A 21-year-old polar bear at SeaWorld San Diego died of a broken heart after her companion of 20 years was shipped to the Pittsburgh Zoo, according to  People for the Ethical Treatment of Animals.

SeaWorld officials said veterinarians noticed Szenja had lost her appetite and energy over the past week and were monitoring her condition. Yet, her death Tuesday was unexpected, according to park officials. The theme park is performing a necropsy to determine the cause of death.

“After losing her companion of 20 years when SeaWorld shipped Snowflake to the Pittsburgh Zoo in order to breed more miserable polar bears, Szenja did what anyone would do when they lose all hope, she gave up,” PETA Executive Vice President Tracy Remain said in a statement. “This should be a wake-up call to SeaWorld: Stop breeding and shipping animals around, close the animal exhibits and retire the animals to sanctuaries. Until it does, this ship will keep sinking.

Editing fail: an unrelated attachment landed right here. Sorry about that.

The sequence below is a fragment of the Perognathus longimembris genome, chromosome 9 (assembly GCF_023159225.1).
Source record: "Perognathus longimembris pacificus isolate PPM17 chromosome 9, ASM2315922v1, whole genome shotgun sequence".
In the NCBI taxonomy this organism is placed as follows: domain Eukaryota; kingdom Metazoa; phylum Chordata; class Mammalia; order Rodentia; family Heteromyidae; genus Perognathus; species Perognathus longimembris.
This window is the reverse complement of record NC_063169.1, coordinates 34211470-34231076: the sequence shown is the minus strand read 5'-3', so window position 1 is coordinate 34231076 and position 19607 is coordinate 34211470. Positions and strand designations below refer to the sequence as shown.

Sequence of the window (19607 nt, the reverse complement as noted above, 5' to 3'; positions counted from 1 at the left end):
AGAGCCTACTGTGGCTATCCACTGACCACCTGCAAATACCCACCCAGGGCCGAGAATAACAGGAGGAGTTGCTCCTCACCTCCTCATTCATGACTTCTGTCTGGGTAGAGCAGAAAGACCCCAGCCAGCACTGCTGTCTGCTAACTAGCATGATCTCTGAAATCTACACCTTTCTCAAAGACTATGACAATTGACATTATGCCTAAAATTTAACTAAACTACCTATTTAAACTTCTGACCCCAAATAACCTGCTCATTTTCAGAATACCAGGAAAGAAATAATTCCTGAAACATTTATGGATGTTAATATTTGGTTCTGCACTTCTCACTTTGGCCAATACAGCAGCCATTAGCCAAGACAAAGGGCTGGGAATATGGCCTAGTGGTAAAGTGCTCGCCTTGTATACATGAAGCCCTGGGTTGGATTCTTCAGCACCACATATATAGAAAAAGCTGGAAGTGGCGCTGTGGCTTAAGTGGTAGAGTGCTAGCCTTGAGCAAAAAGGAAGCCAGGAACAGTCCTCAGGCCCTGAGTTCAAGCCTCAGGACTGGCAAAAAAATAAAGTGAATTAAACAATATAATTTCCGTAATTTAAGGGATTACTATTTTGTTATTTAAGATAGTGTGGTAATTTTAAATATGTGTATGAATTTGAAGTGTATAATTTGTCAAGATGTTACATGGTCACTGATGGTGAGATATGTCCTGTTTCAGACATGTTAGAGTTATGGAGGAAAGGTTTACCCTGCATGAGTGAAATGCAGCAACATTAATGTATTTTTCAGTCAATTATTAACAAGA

Polar bears live an average 15 to 18 years in the wild, although biologists have tagged a few bears in their early 30s, according to Polar Bear International, a research and conservation group. In captivity, some long-lived bears reach their mid- to late 30s. Debby, a captive bear in Canada, lived to 42.

Szenja was born October, 1995 at the Wuppertal Zoo, in Wuppertal, Germany and was brought to San Diego two years later. SeaWorld estimated that more than 50 million guests visited Szenja at their polar bear exhibit.

Last March, SeaWorld ended its orca breeding program after protests from animal rights activists. Revenue and gate receipts have declined as the company pursues a new education and conservation theme.

About The Author

The youngest of seven children, Terry O. Roen followed two older brothers into journalism. Her career started as a reporter for the Orlando Sentinel, where she wrote stories on city and county government, schools, courts and religion. She has also reported for the Associated Press, where she covered the Casey Anthony and Trayvon Martin trials along with the Pulse massacre. Married to her husband, Hal, they have two children and live in Winter Park. A lifelong tourist in her own state, she writes about Central Florida’s growing tourism industry for Florida Politics and Orlando Rising.

Related Posts

Leave a Reply

Your email address will not be published.